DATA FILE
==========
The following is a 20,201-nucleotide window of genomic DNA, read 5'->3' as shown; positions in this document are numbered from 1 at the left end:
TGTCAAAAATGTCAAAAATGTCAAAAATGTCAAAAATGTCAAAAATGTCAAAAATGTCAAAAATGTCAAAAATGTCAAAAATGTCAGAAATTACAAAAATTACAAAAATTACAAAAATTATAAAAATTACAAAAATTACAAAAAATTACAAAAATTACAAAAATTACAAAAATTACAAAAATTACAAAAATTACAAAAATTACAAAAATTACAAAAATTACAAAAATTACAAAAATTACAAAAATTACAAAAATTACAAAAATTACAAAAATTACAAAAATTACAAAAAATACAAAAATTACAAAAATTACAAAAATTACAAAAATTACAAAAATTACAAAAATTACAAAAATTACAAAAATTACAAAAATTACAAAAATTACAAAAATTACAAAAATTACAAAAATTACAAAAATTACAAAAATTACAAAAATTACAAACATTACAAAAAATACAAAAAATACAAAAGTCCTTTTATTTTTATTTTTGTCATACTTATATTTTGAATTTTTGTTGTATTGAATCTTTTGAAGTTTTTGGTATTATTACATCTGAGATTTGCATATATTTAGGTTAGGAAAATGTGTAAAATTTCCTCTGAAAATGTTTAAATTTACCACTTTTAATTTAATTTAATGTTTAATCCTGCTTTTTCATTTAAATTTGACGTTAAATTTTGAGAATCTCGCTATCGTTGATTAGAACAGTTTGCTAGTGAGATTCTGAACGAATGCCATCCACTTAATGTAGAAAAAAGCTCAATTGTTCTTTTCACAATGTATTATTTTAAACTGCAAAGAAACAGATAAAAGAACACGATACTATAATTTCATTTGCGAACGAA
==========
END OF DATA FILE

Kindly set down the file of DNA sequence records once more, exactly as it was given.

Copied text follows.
The following is a 20,201-nucleotide window of genomic DNA, read 5'->3' as shown; positions in this document are numbered from 1 at the left end:
TGTCAAAAATGTCAAAAATGTCAAAAATGTCAAAAATGTCAAAAATGTCAAAAATGTCAAAAATGTCAAAAATGTCAAAAATGTCAGAAATTACAAAAATTACAAAAATTACAAAAATTATAAAAATTACAAAAATTACAAAAAATTACAAAAATTACAAAAATTACAAAAATTACAAAAATTACAAAAATTACAAAAATTACAAAAATTACAAAAATTACAAAAATTACAAAAATTACAAAAATTACAAAAATTACAAAAATTACAAAAATTACAAAAATTACAAAAAATACAAAAATTACAAAAATTACAAAAATTACAAAAATTACAAAAATTACAAAAATTACAAAAATTACAAAAATTACAAAAATTACAAAAATTACAAAAATTACAAAAATTACAAAAATTACAAAAATTACAAAAATTACAAAAATTACAAACATTACAAAAAATACAAAAAATACAAAAGTCCTTTTATTTTTATTTTTGTCATACTTATATTTTGAATTTTTGTTGTATTGAATCTTTTGAAGTTTTTGGTATTATTACATCTGAGATTTGCATATATTTAGGTTAGGAAAATGTGTAAAATTTCCTCTGAAAATGTTTAAATTTACCACTTTTAATTTAATTTAATGTTTAATCCTGCTTTTTCATTTAAATTTGACGTTAAATTTTGAGAATCTCGCTATCGTTGATTAGAACAGTTTGCTAGTGAGATTCTGAACGAATGCCATCCACTTAATGTAGAAAAAAGCTCAATTGTTCTTTTCACAATGTATTATTTTAAACTGCAAAGAAACAGATAAAAGAACACGATACTATAATTTCATTTGCGAACGAA